2. Puzzle Quest is one of those “just one more” time sinks. The improbable mix of puzzle gaming and RPG is just awesome. The sequel, Galactrix, is pretty good too (but quite buggy, you might want to wait for a patch or at least regularly copy your game save).
  3. Portal is simply the best game ever, at least for me. Portal proves once more that the simplest ideas can be the deepest and does so with amazing grace and mastery of the art of video games.
  4. Banjo Kazooie and Banjo Tooie were two of the best N64 games, maybe on par with Super Mario but with that unique Rare sense of humour.
  5. Cloning Clyde: smart and funny.

What are your favorite XBLA games?


The PlayStation’s Flower power

flower Yesterday, I bought Flower for the PS3 and played it through in one sitting (the game is really short but still, couldn’t get my hands off the controller once I started).

This game is one of the best things I’ve seen in gaming this year. It’s beautiful, poetic, more contemplative experience than game. There is not the shadow of a doubt that this thing is art. What really interested me was the way it tells a story without a word. I’m convinced that the acceptance of video games (or any medium) as art is conditioned by its ability to find storytelling methods that are unique to it and that are impossible to reproduce outside of it. Flower is one of those games that do exactly that.

There are many things I dislike about the PS3, but one has to admit Sony knows how to produce original, quirky and high-profile games (Patapon, LocoRoco and Pain are other examples).

Flower is well worth your $9.99 but you have to be aware it will last only about two hours.


We need Rock Band / Guitar Hero song compatibility

In this post, the Penny Arcade guys make the point that beyond instrument capability, what we really need is song compatibility between the two. Beyond the licensing nightmare that would probably represent for both games publishers, this resonated really well for me. Here’s why and why it makes perfectly good business sense below the apparent “yeah, right, you wish” appearances.

Guitar Hero -and Rock Band even more so- are the ultimate party games. I can’t seem to go to a party these days that doesn’t have a Rock Band game running. Perfect fun. Now here’s the reason why I’ll probably pass on the next Guitar Hero: there can be only one. What are the chances that in the middle of the party, somebody will say “I want to play song X, let’s swap disks and go through the process of getting the band back together”? Let me think… yes, zero. So well, I’ll stick to what I have and what constitutes the better choice in my opinion, Rock Band. Guitar Hero World Tour just lost a customer.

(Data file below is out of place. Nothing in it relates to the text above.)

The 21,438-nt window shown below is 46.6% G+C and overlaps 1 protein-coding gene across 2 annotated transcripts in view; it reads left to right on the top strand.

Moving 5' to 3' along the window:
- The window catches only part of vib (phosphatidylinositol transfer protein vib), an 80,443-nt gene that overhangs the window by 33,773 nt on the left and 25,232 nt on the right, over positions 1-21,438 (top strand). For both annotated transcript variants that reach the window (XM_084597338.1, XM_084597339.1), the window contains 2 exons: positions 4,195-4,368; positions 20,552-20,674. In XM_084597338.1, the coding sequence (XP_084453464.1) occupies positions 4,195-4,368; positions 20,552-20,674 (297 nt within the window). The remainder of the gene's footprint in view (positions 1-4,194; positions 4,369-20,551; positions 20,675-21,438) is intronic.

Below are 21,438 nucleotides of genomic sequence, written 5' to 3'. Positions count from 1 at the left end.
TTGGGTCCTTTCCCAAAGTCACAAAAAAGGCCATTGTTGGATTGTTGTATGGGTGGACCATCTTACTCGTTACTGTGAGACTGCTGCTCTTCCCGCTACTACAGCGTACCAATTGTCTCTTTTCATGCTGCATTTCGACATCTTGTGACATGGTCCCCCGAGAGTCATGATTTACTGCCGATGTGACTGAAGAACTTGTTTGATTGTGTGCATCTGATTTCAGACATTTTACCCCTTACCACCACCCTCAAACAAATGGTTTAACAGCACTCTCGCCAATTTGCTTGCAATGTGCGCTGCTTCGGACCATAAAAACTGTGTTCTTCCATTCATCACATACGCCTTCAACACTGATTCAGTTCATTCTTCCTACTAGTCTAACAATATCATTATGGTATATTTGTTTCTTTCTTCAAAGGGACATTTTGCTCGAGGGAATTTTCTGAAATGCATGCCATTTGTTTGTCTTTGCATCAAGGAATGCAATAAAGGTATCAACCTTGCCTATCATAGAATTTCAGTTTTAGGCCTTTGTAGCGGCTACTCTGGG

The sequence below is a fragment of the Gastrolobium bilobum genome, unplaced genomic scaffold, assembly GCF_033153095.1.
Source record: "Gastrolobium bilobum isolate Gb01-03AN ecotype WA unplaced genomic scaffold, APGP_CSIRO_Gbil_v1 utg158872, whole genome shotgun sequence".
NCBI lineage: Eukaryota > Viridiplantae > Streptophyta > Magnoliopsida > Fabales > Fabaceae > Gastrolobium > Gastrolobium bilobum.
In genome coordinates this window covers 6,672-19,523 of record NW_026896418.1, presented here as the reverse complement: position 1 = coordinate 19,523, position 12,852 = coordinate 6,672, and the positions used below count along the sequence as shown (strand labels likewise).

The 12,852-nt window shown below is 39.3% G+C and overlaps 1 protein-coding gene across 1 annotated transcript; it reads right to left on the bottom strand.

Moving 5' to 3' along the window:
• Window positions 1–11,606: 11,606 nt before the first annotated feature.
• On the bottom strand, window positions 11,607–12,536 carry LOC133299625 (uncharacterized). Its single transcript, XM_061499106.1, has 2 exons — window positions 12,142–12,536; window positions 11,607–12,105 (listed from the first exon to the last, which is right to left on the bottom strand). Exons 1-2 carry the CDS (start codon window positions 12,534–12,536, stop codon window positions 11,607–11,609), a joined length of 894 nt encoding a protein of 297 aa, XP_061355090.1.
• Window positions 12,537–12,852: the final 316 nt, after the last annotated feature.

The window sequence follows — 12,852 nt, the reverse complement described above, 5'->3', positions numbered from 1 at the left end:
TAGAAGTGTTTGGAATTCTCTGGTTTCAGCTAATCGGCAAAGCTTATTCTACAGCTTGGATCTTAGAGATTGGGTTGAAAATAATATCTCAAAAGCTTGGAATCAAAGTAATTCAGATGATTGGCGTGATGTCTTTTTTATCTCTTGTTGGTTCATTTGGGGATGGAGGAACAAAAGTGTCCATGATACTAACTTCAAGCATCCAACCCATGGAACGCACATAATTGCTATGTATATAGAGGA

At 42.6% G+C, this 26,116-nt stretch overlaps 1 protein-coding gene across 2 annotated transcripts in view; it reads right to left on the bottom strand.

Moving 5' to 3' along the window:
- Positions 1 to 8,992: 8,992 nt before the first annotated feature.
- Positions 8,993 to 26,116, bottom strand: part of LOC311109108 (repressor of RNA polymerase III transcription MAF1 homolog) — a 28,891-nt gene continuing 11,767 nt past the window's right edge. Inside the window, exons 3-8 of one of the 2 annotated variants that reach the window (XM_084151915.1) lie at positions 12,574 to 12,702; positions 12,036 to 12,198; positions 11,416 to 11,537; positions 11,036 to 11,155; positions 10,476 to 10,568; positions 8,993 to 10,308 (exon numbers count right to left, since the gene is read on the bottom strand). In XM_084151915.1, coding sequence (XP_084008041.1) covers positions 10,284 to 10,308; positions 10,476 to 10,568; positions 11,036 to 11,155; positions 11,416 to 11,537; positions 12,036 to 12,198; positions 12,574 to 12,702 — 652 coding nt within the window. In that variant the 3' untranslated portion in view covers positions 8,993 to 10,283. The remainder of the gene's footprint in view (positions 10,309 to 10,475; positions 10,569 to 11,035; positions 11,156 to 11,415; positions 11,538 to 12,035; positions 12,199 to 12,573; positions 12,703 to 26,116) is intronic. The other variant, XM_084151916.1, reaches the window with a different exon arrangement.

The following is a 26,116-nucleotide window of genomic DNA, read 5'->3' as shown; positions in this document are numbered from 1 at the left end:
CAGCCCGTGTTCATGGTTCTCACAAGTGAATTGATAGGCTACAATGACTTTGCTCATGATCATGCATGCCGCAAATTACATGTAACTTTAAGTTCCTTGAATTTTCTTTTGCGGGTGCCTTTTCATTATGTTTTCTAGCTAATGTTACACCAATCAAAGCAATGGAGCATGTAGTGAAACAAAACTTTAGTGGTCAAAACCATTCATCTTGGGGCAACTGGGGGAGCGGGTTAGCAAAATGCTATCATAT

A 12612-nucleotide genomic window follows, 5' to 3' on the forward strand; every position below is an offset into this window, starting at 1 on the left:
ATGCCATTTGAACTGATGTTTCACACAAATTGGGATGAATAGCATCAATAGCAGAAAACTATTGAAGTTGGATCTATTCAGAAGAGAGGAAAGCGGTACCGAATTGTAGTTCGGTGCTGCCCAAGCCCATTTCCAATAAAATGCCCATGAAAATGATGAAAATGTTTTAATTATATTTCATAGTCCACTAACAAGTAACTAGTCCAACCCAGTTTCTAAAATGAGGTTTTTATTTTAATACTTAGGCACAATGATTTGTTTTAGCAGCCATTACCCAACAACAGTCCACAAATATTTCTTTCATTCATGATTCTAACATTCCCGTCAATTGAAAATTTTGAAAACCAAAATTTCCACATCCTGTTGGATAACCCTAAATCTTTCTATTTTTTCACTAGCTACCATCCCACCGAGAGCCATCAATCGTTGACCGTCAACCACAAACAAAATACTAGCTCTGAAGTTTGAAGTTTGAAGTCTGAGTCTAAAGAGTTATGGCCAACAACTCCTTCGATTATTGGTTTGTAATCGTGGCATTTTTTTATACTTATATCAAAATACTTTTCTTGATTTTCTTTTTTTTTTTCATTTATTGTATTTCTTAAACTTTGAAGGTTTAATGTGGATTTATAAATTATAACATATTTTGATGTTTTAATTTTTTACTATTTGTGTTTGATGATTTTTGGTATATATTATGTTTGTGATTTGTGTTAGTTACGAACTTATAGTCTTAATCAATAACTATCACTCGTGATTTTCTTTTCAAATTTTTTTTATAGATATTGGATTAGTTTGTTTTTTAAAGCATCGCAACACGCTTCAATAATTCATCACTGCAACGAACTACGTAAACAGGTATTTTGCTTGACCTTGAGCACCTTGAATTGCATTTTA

Now let’s imagine for just a second that songs work on both games. If Guitar Hero has a good selection of songs, I’ll just buy it for the songs even if I never play the actual game (or just once, for the achievements :) ).

So to recap, in one case many people will only buy one of the games, in the other those same people might buy both (and play only one but who cares). Which one makes the best business sense? I believe the second one but I have no illusion that both editors will prefer to stick to the iTunes “I want it all” mindset…


I don't like Braid. What's wrong with me?

I really, really like a good puzzle game. So when I saw Braid announced and read the raving critics, I was quite sure this was a game for me. I really wanted to like it. Then I downloaded the trial version... and pretty much hated it.

So here are some critic's citations and how they resonated for me:

  1. It's beautiful
    Well, excuse me but I find it ugly. To me, it looks like a Van Gogh wannabe under acid had tried to redesign Mario. But that's fine, even though I would have appreciated a saturation setting in the menu, I can love an unaesthetic, tacky game if it works well.
  2. Tight controls
    Sure, the time control works well and is quite instinctive to use, but the rest felt amateurish to me, shareware-like. And the moving jumps are just a little too long, making it counter-intuitive to predict where you'll land, especially on moving targets. The controls worked against me more than for me. That would be fine-ish if I had an incentive to get used to the controls...
  3. Compelling story
    Yeah, OK, the writing is fine. But it isn't integrated to the gameplay at all. Quite the reverse, actually, it's totally isolated from the game. The writing should serve the gameplay, and vice versa. They must be tightly woven together. So the game didn't make me want to care about the story, and the story doesn't save the game for me.
  4. It's all about the puzzles